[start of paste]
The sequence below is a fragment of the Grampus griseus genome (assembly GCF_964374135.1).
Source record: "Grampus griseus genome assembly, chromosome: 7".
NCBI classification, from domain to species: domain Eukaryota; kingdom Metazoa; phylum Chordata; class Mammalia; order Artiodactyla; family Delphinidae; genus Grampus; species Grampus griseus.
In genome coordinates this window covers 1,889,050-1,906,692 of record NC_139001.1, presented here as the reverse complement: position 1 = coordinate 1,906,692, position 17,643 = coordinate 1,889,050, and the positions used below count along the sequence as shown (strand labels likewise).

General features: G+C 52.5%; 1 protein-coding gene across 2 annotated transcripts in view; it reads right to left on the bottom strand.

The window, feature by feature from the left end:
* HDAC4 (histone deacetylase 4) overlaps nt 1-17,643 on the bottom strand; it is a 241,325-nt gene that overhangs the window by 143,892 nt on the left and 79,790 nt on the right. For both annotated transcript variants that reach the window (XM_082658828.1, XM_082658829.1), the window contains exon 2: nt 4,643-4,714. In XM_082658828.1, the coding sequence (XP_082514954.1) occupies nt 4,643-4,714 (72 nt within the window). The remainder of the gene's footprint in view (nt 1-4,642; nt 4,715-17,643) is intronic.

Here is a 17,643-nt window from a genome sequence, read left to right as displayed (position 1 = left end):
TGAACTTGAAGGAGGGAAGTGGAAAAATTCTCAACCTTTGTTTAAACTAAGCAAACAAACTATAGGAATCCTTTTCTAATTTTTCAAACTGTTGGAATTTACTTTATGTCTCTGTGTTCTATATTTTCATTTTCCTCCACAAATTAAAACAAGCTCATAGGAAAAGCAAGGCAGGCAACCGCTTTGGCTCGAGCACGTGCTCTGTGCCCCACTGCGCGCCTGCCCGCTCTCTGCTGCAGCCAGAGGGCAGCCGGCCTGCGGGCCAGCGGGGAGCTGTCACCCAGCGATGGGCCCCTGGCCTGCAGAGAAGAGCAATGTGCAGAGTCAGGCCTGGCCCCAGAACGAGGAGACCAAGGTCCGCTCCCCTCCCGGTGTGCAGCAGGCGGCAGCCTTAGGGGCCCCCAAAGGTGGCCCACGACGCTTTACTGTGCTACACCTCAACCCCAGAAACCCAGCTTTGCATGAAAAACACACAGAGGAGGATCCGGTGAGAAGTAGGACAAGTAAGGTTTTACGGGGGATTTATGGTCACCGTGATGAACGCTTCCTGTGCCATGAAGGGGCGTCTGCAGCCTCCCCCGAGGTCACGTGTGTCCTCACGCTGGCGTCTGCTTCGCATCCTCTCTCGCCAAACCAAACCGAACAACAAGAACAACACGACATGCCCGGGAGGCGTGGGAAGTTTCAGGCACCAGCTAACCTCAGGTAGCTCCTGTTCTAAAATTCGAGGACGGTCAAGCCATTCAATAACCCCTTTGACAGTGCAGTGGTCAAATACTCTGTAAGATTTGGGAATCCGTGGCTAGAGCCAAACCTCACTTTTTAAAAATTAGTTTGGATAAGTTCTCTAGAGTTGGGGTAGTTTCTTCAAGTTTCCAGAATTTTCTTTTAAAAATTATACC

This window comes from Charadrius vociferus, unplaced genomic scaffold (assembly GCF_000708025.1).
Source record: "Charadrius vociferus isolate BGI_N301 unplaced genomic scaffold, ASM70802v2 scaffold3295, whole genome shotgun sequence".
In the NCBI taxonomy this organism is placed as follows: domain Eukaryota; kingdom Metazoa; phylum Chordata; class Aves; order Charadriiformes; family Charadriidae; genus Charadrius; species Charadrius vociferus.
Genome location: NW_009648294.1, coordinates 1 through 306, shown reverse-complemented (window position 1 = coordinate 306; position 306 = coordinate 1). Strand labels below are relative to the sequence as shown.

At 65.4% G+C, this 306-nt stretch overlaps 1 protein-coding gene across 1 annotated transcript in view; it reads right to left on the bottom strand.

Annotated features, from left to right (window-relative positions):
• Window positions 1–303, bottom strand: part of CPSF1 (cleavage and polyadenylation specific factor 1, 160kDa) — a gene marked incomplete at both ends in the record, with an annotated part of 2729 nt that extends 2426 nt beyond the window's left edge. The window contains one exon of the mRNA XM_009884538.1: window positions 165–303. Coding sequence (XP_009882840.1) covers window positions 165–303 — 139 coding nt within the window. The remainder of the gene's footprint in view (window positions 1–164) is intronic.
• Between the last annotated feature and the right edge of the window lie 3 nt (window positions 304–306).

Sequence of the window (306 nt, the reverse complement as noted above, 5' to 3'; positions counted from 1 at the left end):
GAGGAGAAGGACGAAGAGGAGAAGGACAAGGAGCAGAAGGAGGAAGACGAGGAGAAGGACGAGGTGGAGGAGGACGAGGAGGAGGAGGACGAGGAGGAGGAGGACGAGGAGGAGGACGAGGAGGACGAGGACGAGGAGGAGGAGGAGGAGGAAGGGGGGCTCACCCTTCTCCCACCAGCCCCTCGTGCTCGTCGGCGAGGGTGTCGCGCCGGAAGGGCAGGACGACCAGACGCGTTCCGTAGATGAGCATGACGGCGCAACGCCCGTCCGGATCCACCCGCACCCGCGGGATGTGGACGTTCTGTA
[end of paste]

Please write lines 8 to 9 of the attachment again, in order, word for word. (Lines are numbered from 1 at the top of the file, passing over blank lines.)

Here is a 17,643-nt window from a genome sequence, read left to right as displayed (position 1 = left end):
TGAACTTGAAGGAGGGAAGTGGAAAAATTCTCAACCTTTGTTTAAACTAAGCAAACAAACTATAGGAATCCTTTTCTAATTTTTCAAACTGTTGGAATTTACTTTATGTCTCTGTGTTCTATATTTTCATTTTCCTCCACAAATTAAAACAAGCTCATAGGAAAAGCAAGGCAGGCAACCGCTTTGGCTCGAGCACGTGCTCTGTGCCCCACTGCGCGCCTGCCCGCTCTCTGCTGCAGCCAGAGGGCAGCCGGCCTGCGGGCCAGCGGGGAGCTGTCACCCAGCGATGGGCCCCTGGCCTGCAGAGAAGAGCAATGTGCAGAGTCAGGCCTGGCCCCAGAACGAGGAGACCAAGGTCCGCTCCCCTCCCGGTGTGCAGCAGGCGGCAGCCTTAGGGGCCCCCAAAGGTGGCCCACGACGCTTTACTGTGCTACACCTCAACCCCAGAAACCCAGCTTTGCATGAAAAACACACAGAGGAGGATCCGGTGAGAAGTAGGACAAGTAAGGTTTTACGGGGGATTTATGGTCACCGTGATGAACGCTTCCTGTGCCATGAAGGGGCGTCTGCAGCCTCCCCCGAGGTCACGTGTGTCCTCACGCTGGCGTCTGCTTCGCATCCTCTCTCGCCAAACCAAACCGAACAACAAGAACAACACGACATGCCCGGGAGGCGTGGGAAGTTTCAGGCACCAGCTAACCTCAGGTAGCTCCTGTTCTAAAATTCGAGGACGGTCAAGCCATTCAATAACCCCTTTGACAGTGCAGTGGTCAAATACTCTGTAAGATTTGGGAATCCGTGGCTAGAGCCAAACCTCACTTTTTAAAAATTAGTTTGGATAAGTTCTCTAGAGTTGGGGTAGTTTCTTCAAGTTTCCAGAATTTTCTTTTAAAAATTATACC